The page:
Pro-life legal group urges U.S. Supreme Court to protect Choose Life license plates
Yesterday, the Chicago-based Thomas More Society filed an amicus brief urging the United States Supreme Court to hear a case involving “Choose Life” license plates, in order to resolve disputes among lower courts over how to treat specialty license plates. The brief is brought on behalf of Choose Life America, Choose Life Wisconsin, and Illinois Choose Life, and urges the Justices to hear the case and uphold broad free speech rights for license plates.
“Every American should have the opportunity to purchase a ‘Choose Life’ license plate,” said Peter Breen, Thomas More Society vice president and senior counsel. “While most states allow a broad range of messages on specialty license plates, the ACLU and its allies have diminished free speech by preventing Americans from obtaining ‘Choose Life’ plates in many states. Because some lower courts have agreed with the ACLU and silenced free speech, we urge the Supreme Court to reaffirm the broad free speech rights of citizens to have the message of their choice on their license plates.”
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“Choose Life” license plates are available in 29 states and the District of Columbia, and the revenue they generate benefits adoption-related organizations, including pregnancy care centers that serve mothers in need. North Carolina, Wisconsin, and Illinois are among the states where “Choose Life” plates are not available, either due to inaction by the legislature or court action to suppress the plates.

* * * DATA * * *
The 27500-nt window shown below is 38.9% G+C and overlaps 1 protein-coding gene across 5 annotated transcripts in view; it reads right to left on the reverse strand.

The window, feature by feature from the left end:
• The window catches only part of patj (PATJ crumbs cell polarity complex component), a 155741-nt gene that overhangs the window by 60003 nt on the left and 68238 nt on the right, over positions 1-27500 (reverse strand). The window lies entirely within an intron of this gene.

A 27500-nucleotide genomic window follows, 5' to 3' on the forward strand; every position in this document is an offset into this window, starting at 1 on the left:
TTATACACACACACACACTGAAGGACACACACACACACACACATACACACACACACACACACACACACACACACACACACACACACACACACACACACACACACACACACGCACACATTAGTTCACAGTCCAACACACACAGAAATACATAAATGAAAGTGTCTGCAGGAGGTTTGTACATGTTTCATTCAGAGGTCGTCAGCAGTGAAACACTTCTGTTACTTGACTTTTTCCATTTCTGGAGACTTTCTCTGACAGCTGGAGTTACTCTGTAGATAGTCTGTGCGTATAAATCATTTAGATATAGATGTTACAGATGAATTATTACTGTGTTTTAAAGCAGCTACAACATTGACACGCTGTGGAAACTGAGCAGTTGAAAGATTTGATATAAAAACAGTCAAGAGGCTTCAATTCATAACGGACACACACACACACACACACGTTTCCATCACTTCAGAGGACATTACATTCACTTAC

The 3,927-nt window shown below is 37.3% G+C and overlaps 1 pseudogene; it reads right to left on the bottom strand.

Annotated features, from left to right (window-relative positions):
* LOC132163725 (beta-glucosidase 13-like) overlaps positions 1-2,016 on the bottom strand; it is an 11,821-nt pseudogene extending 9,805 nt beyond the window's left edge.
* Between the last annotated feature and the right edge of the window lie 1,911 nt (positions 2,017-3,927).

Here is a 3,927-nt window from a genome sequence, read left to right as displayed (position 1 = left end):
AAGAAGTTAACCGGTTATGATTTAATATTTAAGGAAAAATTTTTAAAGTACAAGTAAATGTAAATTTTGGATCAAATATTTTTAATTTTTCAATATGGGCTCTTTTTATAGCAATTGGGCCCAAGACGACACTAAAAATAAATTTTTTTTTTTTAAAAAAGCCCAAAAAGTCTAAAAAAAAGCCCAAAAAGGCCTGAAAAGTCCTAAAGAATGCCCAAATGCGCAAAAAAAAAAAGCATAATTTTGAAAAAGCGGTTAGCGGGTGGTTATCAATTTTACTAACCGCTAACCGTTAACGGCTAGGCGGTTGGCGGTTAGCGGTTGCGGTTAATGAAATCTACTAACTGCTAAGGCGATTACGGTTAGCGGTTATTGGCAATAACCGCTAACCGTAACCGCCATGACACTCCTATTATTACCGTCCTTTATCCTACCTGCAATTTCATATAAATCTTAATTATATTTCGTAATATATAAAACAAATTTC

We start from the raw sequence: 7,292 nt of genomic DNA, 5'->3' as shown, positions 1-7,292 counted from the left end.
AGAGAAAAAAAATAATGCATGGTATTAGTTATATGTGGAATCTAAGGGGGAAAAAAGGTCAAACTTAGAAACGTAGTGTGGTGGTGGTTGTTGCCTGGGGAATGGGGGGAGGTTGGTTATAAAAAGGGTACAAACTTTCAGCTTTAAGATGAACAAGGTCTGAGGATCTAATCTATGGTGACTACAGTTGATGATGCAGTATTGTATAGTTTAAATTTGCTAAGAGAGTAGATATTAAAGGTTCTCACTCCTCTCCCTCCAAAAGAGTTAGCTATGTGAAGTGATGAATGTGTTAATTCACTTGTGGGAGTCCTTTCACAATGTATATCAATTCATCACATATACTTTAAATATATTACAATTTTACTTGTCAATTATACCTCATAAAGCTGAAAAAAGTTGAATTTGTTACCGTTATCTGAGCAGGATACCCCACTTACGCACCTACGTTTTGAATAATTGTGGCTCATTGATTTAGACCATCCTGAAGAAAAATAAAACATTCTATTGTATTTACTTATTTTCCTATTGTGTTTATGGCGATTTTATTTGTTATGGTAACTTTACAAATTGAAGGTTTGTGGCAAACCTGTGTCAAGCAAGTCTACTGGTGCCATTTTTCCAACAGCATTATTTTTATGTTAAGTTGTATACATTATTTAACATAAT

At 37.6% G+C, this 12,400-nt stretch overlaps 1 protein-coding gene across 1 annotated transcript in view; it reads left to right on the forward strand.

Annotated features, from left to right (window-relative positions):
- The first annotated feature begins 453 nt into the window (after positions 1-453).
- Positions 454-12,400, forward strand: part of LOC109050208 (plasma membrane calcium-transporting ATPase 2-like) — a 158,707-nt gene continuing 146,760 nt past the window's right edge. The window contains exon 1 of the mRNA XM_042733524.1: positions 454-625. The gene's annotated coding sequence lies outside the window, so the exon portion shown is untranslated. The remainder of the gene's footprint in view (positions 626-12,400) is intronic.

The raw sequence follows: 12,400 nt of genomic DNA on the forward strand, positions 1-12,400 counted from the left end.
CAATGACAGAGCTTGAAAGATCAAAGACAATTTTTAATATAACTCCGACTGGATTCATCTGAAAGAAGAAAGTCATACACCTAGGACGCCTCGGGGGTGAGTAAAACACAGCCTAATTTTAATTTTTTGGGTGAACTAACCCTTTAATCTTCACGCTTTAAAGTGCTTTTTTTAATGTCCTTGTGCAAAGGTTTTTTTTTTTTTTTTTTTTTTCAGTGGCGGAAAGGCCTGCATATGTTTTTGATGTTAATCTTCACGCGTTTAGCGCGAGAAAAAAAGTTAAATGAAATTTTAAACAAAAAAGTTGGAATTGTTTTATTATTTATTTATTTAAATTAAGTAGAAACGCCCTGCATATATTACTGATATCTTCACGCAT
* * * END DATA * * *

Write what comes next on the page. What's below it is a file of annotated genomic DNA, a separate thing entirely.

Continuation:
“It makes no sense that the ‘Choose Life’ specialty plate is upheld by some courts and condemned by others,” added Steve Crampton, Thomas More Society special counsel. “Thousands of drivers wish to purchase ‘Choose Life’ specialty plates in order to express their personal views in favor of an important societal issue, but they are not able to do so because of confusing contradictions in the lower courts. It’s high time that this conflict is resolved once and for all—the forum of specialty plates should include all speech.”
Read Thomas More Society’s amicus brief here.